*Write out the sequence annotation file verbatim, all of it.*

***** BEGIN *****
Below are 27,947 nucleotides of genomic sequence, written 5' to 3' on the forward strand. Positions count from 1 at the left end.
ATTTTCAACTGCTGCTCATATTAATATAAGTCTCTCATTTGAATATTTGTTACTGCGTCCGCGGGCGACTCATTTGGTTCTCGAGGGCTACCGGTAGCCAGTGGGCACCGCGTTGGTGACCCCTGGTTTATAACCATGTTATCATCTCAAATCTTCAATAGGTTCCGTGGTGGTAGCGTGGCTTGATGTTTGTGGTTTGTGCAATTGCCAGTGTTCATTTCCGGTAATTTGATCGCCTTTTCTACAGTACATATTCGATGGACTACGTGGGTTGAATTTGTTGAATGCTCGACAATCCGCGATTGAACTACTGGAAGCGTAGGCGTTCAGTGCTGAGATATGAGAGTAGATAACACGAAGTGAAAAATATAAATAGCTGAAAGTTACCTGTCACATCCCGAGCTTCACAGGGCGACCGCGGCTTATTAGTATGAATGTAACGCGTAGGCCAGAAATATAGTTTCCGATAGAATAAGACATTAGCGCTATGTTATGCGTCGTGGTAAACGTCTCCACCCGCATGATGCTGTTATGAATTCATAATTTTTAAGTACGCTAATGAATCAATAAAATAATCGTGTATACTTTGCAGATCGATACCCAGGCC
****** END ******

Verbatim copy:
Below are 27,947 nucleotides of genomic sequence, written 5' to 3' on the forward strand. Positions count from 1 at the left end.
ATTTTCAACTGCTGCTCATATTAATATAAGTCTCTCATTTGAATATTTGTTACTGCGTCCGCGGGCGACTCATTTGGTTCTCGAGGGCTACCGGTAGCCAGTGGGCACCGCGTTGGTGACCCCTGGTTTATAACCATGTTATCATCTCAAATCTTCAATAGGTTCCGTGGTGGTAGCGTGGCTTGATGTTTGTGGTTTGTGCAATTGCCAGTGTTCATTTCCGGTAATTTGATCGCCTTTTCTACAGTACATATTCGATGGACTACGTGGGTTGAATTTGTTGAATGCTCGACAATCCGCGATTGAACTACTGGAAGCGTAGGCGTTCAGTGCTGAGATATGAGAGTAGATAACACGAAGTGAAAAATATAAATAGCTGAAAGTTACCTGTCACATCCCGAGCTTCACAGGGCGACCGCGGCTTATTAGTATGAATGTAACGCGTAGGCCAGAAATATAGTTTCCGATAGAATAAGACATTAGCGCTATGTTATGCGTCGTGGTAAACGTCTCCACCCGCATGATGCTGTTATGAATTCATAATTTTTAAGTACGCTAATGAATCAATAAAATAATCGTGTATACTTTGCAGATCGATACCCAGGCC